On August 6, Bloomberg reported that Kweku Bedu-Addo, chief executive officer for Standard Chartered Southern Africa, issued an emailed statement in which he urged the financial sector to “become attuned to the [illicit wildlife trade] activity that courses through the system and apply the armory of tools that they use to fight other financial crimes.” The Bloomberg article stated that the illicit wildlife trade “has an estimated annual worth of as much as $23 billion, according to the Zoological Society of London’s website,” and that a 2017 United Nations Office on Drugs and Crime report found “that only 26% of the 45 jurisdictions it surveyed investigated the financial flows behind the crime.”
Bedu-Addo told Bloomberg that Standard Chartered “is training its bank-branch tellers to spot transactions that could be linked to the illegal wildlife trade and has made them a focus for its financial-crime investigators,” and “is also educating its clients about the threat.” In his view, “This isn’t simply a conservation issue – the reality is that the illegal wildlife trade is an organized crime which fuels violence, drives corruption, and impoverishes communities.”
Bedu-Addo also cautioned that it
is a mistake to think we can just arrest our way out of this problem. Where one shipment is stopped, another will take its place. Instead, we need to disrupt the business model behind the trade. Its Achilles heel is the very thing that motivates it – the money.
Because ringleaders in the illegal wildlife trade “need to move, store and realize proceeds,” Bedu-Addo explained, that “gives governments and the financial sector the power to identify criminal networks via their financial footprints and help close the net.”
Note: Bedu-Addo’s statement indicates that Standard Chartered is following through on a number of commitments that it made last October to combat the illegal wildlife trade. At that time, another Standard Chartered official declared (in language virtually identical to Bedu-Addo’s) the bank’s commitment to “disrupting the business model,” identifying the “Achilles heel of the illegal wildlife trade [a]s the very thing that motivates it – the money,” and criminals’ “need to move, store and realise proceeds.”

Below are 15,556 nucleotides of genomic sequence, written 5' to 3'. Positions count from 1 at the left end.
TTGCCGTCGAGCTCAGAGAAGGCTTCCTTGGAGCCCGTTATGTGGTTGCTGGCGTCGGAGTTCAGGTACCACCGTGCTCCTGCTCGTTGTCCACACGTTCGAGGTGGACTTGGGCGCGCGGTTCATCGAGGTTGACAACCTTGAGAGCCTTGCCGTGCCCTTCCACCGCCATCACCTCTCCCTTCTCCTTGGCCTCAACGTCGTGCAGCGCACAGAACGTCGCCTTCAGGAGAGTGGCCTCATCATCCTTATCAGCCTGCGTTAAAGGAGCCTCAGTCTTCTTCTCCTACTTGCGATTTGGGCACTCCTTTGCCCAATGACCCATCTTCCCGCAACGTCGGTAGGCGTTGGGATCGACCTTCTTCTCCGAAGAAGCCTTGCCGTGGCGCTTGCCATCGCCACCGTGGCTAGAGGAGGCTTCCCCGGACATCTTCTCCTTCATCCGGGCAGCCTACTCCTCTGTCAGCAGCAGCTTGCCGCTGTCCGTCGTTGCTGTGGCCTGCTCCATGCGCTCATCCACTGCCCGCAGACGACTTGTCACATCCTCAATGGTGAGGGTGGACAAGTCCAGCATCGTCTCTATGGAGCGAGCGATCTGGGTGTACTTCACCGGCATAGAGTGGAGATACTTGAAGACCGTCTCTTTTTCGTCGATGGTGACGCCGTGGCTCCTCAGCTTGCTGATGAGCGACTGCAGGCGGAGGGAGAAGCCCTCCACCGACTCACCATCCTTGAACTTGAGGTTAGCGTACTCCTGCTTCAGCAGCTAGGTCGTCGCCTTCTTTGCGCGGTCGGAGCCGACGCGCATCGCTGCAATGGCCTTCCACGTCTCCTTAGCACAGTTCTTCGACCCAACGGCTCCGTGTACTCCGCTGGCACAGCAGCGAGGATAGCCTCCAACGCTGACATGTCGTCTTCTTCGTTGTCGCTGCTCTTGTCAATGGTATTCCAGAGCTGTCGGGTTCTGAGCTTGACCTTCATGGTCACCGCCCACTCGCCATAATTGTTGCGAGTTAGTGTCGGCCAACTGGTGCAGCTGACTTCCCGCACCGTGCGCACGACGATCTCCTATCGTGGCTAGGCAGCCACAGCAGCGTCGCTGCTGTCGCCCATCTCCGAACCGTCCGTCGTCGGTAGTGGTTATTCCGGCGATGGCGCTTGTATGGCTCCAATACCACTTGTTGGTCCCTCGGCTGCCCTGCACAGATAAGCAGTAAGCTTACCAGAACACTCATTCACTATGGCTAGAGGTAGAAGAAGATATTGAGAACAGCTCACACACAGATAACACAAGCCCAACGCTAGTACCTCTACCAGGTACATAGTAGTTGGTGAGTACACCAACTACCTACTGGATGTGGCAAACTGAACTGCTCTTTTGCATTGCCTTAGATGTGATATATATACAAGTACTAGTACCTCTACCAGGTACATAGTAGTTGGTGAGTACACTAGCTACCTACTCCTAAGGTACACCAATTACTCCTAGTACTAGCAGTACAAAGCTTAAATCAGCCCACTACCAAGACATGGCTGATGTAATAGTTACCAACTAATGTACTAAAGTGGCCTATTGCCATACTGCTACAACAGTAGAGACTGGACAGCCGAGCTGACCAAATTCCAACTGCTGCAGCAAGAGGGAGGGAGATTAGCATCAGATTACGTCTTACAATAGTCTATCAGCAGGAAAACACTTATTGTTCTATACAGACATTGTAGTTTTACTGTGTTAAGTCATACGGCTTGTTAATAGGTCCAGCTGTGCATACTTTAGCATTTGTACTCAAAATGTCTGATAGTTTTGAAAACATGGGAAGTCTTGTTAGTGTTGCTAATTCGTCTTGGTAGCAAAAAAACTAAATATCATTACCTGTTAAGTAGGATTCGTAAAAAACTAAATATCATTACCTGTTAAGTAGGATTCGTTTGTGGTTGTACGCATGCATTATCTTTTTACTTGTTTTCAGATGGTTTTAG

As part of that commitment — under the aegis of the United for Wildlife Financial Task Force of The Royal Foundation of The Duke & Duchess of Cambridge and the Duke & Duchess of Sussex — Standard Chartered focused on “training bank branch tellers in source countries to spot the signs, making illegal wildlife trade a focus for our financial crime investigators, and enabling those efforts through new artificial intelligence and machine-learning tools,” as well as “sharing what we have learnt with our correspondent banking clients around the world.”
Other objectives that Standard Chartered stated in 2018 included “enabl[ing] conservation activists to deliver intelligence right to the heart of the financial sector;” “creat[ing] a broad, transnational coalition of partners that gives law enforcement, regulators and banks, working with not-for-profits, the ability to spot patterns that no one can see alone’; and “expand[ing] initiatives . . . that strengthen the ability of law enforcement in key hotspots to use financial intelligence.”
It is not too soon for the Task Force to report publicly on the status of its and its members’ efforts to meet these objectives. While certain details must inevitably be kept private, the more that the Task Force can demonstrate that its efforts are achieving meaningful results, the greater the attraction for other financial institutions and law enforcement agencies to join this vital initiative.